The Property Investor’s Factfile presents a range of relevant data from national / London house prices, the latest buy-to-let Limited Company (SPV) loan rates, LIBOR / SWAP rates and rentals to mortgage debt figures and information on the first-time buyer sector. Some noteworthy observations over the last month are outlined below:
Property Market Trends
- According to Halifax data, between October and November house prices rose by 0.5% (for the fifth consecutive month), reaching 0.5% (3.2% higher than in January). Russell Galley, managing director at Halifax Community Bank commented: “slower growth patterns are likely to continue for the foreseeable future” and also that “increasing affordability issues, as price increases continue to outstrip wage growth, are likely to curb housing demand and cause price growth to ease”;
- Land Registry-tracked property prices grew by 0.4% between August and September and increased by 5.4% on an annual basis. The new average UK house price is £226,367. According to the data, the North West saw the highest annual growth at 7.3%, followed by the South West (6.6%), the East Midlands (6.4%), Northern Ireland (6.0%), the East of England (5.9%), the West Midlands (5.7%), Yorkshire and The Humber (5.6%), the South East (5.5%), Wales (5.3%), the North East (4.4%), Scotland (3.1%) and London (2.5%);
- Nationwide data also reported slower annual house price growth – falling from £211,085 in October to £209,988 in November. According to Nationwide’s chief economist Robert Gardner, “while low mortgage rates, a lack of housing stock, and healthy rates of employment growth are providing support for property demand and propping up house prices, this is being partly offset by pressure on household incomes, which appears to be weighing on confidence”;
- According to Rightmove, 37% of properties listed on the portal have seen their prices reduced compared to when they were first put on the market – the highest level since 2012. The North East saw the highest asking price drop between October and November at -5%, followed by the West Midlands (at -1.4%); the East of England (at -1.3%); the South East (at -1.1%), the North West (at -0.8%), the South West (at -0.7%), Yorkshire and the Humber (at -0.6%), the East Midlands and Wales (both at -0.5%) and Greater London (at -0.2%);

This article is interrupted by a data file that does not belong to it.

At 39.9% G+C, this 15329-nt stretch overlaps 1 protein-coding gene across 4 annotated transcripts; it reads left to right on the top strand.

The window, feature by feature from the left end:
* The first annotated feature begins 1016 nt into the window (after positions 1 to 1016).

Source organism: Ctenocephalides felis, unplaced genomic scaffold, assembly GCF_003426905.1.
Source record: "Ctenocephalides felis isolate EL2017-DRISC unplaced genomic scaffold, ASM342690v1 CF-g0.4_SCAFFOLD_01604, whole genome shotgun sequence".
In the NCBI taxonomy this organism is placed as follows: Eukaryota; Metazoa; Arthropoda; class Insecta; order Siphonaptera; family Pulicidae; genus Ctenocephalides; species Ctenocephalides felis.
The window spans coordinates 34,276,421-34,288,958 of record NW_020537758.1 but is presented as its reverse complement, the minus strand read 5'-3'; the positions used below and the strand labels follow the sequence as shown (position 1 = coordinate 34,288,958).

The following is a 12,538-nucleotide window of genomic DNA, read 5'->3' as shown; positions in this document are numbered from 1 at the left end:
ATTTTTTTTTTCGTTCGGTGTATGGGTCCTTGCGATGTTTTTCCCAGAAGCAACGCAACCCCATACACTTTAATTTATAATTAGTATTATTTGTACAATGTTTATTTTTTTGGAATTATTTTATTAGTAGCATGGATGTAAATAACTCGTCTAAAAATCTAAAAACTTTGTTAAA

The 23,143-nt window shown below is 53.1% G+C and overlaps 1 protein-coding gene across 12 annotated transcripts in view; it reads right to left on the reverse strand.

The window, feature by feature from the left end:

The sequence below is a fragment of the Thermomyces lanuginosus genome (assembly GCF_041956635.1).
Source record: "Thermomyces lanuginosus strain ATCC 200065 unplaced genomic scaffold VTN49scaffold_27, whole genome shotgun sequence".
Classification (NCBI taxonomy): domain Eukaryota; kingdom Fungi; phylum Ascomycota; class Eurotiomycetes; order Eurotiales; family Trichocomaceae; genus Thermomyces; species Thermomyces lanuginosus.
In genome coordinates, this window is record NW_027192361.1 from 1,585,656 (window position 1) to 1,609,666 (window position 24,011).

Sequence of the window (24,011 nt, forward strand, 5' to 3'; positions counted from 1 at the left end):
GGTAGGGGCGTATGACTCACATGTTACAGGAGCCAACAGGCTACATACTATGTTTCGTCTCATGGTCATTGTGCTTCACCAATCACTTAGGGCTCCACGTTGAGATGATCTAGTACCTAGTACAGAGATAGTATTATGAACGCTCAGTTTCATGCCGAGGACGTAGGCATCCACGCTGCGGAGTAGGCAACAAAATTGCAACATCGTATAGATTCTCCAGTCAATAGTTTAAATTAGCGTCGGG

- Other regional-specific data by Hometrack’s Cities House Price Index reported solid year-on-year growth of 7.9% in Manchester, 7.4% in Birmingham, 6.6% in Leicester, 6.6% in Bristol, 6.3% in Leeds, 5.9% in Portsmouth, 5.8% in Liverpool and 5.7% in Sheffield. Over the last year, house prices in Aberdeen and, interestingly, Oxford have fallen by 3.1% and 0.6% respectively;
- Although low sale volumes may skew the data somewhat, the Land Registry data reported 2.52% and 3.82% respective price drops in the City of Westminster and the City of London between August and September. Although Inner London  prices grew by 0.12% over this period, Outer London  prices witnessed a drop of 0.17%;
- At an estimated value of £1.338 trillion, Halifax estimates that London’s property market is valued more than the value of all homes in Scotland, Wales and the North of England combined;
- Halifax data also pointed to just 3.3% of UK property wealth being controlled by under 35s (the over 55s hold close to two-thirds of Britain’s property wealth).
Rental Market Observations
- Recent research in the Buy to Let Britain report by Kent Reliance estimates that the UK private rented sector is currently valued at approximately £1.4 trillion, increasing by approximately £82.6 billion over the course of 2017. There are close to 5.6 million households across the UK living in rented accommodation – 2.2% higher than at the end of 2016 and less than a third of the rate of increase seen in 2014. A survey within the report of 856 landlords (run in association with BDRC Continental) showed that among those that bought and sold properties in the three months to December 2017, investors with more than 10 properties made a net addition of one property. There was no such growth among those with fewer than five properties. Over the first three quarters of the year, seven out of ten buy-to-let properties were also acquired via Limited Companies (Special Purpose Vehicles) – an increase of 45% relative to 2016;